At the beginning of the coronavirus crisis, it seemed as if Germany was coping better than the United Kingdom, the United States and many other countries. In recent months, the exact opposite has been the case: the United States and the UK have two of the world’s most successful vaccination campaigns while Germany lags far behind. The deeper reason for Germany’s failings is its dysfunctional relationship with everything “national.”
Even the word “nation” is frowned upon by many members of Germany’s political class, intellectuals and media outlets. Anyone who insists that the government should put the interests of their own people first—for example in the procurement of vaccines—is immediately branded a “nationalist.” Angela Merkel’s government was very clear that it delegated vaccine procurement to the EU because of the almost paranoid fear of being labeled a “vaccine nationalist.” Governments in the UK and United States have no such fear.
The result: although one of the first coronavirus vaccines was developed by the German company BioNTech and funded with hundreds of millions of euros by German taxpayers, there is now less vaccine available in Germany than in many other countries.
The problems Germany faced during the refugee crisis of 2015–2016 had the same cause. Here, too, Merkel’s government’s actions (or failures to act) were strongly determined by its disturbed relationship with the nation. This went so far that Angela Merkel publicly declared that she could not even protect the borders of her own country.
The fight against organized crime, too, has frequently failed because of the paranoid fear that anyone who takes a tough line could be branded “xenophobic” and, thus, a “nationalist.” As a result, the crimes committed by large Arab clans, who seem to dominate organized crime in many German cities, were largely hushed up for many years. This has only changed more recently—but decades have been lost in the fight against organized crime and that is why Germany is struggling to get to grips with the problem today.
At the same time, this German complex is linked to a distinctly German megalomania, an almost grandiose hubris. This is evident in the fight against climate change. Although Germany is responsible for only 2 percent of global CO2 emissions, you could be forgiven for thinking that what Germany does will determine the fate of the entire planet. Many German politicians explicitly declare that Germany should be the role model for all other countries on the globe.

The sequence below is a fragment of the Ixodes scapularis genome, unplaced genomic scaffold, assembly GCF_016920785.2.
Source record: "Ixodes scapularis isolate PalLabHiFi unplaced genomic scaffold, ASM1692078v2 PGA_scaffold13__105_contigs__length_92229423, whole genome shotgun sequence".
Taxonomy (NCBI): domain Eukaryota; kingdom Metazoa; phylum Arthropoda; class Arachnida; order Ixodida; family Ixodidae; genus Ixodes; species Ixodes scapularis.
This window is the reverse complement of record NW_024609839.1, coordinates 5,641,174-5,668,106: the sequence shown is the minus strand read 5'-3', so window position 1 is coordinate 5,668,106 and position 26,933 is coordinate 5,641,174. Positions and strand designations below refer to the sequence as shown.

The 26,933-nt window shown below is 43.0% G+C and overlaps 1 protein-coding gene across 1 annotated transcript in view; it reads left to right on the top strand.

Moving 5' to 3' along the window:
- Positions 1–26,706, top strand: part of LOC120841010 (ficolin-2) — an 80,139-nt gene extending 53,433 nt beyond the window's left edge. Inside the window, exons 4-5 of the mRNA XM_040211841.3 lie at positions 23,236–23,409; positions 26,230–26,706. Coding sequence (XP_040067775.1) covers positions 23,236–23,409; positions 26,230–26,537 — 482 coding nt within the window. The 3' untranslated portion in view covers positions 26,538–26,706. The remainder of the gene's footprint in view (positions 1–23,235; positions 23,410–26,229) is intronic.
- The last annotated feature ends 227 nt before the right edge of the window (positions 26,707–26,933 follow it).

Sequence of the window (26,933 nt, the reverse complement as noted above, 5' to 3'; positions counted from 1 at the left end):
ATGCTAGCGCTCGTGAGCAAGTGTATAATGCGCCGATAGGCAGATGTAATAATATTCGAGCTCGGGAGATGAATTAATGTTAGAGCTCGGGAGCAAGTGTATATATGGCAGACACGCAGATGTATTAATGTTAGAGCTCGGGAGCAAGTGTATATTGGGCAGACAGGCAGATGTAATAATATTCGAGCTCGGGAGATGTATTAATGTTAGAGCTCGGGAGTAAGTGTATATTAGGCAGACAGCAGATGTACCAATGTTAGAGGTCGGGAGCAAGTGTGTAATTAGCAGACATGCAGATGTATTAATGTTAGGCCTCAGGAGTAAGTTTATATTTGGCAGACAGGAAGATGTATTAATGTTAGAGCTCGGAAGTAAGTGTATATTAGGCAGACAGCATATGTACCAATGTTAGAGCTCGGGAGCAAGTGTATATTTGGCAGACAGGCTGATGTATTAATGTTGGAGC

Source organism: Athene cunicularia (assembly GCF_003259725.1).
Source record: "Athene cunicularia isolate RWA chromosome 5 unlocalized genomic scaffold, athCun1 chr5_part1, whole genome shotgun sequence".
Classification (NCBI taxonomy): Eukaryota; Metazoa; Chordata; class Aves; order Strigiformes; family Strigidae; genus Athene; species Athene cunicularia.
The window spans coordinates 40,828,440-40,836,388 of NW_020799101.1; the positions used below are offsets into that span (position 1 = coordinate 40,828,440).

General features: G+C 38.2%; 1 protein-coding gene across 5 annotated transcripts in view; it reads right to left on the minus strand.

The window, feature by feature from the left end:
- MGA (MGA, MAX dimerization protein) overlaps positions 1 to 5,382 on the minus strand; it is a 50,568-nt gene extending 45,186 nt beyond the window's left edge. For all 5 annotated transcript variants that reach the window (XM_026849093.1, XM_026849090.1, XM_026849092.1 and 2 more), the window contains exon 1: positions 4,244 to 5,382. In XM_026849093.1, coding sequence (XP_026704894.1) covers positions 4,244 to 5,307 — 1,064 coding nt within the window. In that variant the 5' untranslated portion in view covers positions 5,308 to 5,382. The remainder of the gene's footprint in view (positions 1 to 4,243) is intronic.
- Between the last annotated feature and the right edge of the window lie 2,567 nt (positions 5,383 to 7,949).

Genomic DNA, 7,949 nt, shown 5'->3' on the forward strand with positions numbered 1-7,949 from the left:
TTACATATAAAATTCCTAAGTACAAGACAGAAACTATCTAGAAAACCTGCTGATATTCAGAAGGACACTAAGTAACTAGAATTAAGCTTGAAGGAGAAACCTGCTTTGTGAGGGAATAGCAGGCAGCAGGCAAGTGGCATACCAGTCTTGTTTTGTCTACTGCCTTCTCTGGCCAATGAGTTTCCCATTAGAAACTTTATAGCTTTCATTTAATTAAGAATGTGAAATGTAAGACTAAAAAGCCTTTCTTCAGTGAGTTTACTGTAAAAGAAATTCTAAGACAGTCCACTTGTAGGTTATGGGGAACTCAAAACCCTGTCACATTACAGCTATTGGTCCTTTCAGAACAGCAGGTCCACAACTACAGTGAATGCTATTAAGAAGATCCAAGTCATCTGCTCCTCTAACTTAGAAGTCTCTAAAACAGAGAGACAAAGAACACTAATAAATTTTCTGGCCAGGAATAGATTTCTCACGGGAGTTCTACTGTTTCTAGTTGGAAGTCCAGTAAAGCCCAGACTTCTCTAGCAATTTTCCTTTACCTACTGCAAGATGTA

This all has echoes of the old slogan “Am deutschen Wesen mag die Welt genesen,” which means “By German values shall the world be healed.” This phrase was originally coined in a poem, Deutschlands Beruf, by Emanuel Geibel in 1861. The slogan “am deutschen Wesen soll die Welt genesen” was later employed by Germany’s political leaders, including Kaiser Wilhelm II.
The German claim to be a role model for the whole world in energy policy is all the more ridiculous because, from an outside perspective, Germany has adopted the “world’s dumbest energy policy.”
Germany is proud of its program to decommission both nuclear and coal-fired power plants, even though nuclear energy is one of the most climate-friendly energy sources and many renowned scientists are convinced that climate change cannot be solved without more nuclear power plants. As a result of irrational energy policies, electricity prices in Germany are now the highest in the world. In Germany, for example, one-kilowatt hour costs 31 cents, while in neighboring Poland the price is just 13 cents. This makes Germany a cautionary tale at best.
The refugee crisis also confirmed Germany’s missionary claim that “By German values shall the world be healed.” Merkel sincerely believed that she could get the whole of Europe to agree to open its borders. That, of course, was not the case. Like dominoes, one country after another closed its borders to illegal immigrants and Germany was left entirely isolated with its refugee policy.
The naive expectation that other countries would follow the same maxims as Germany has also been evident throughout the coronavirus crisis. German EU Commission President Ursula von der Leyen was deeply disappointed to realize that the UK and U.S. governments put the interest of their own countries first, which is a dangerous manifestation of unbridled “nationalism” from the German point of view. In life, however, disappointment is often preceded by self-deception. And in this case, it was recklessly naive to assume that the governments of other countries would also put protecting their own people at the bottom of the agenda.
Rainer Zitelmann is a German historian and sociologist.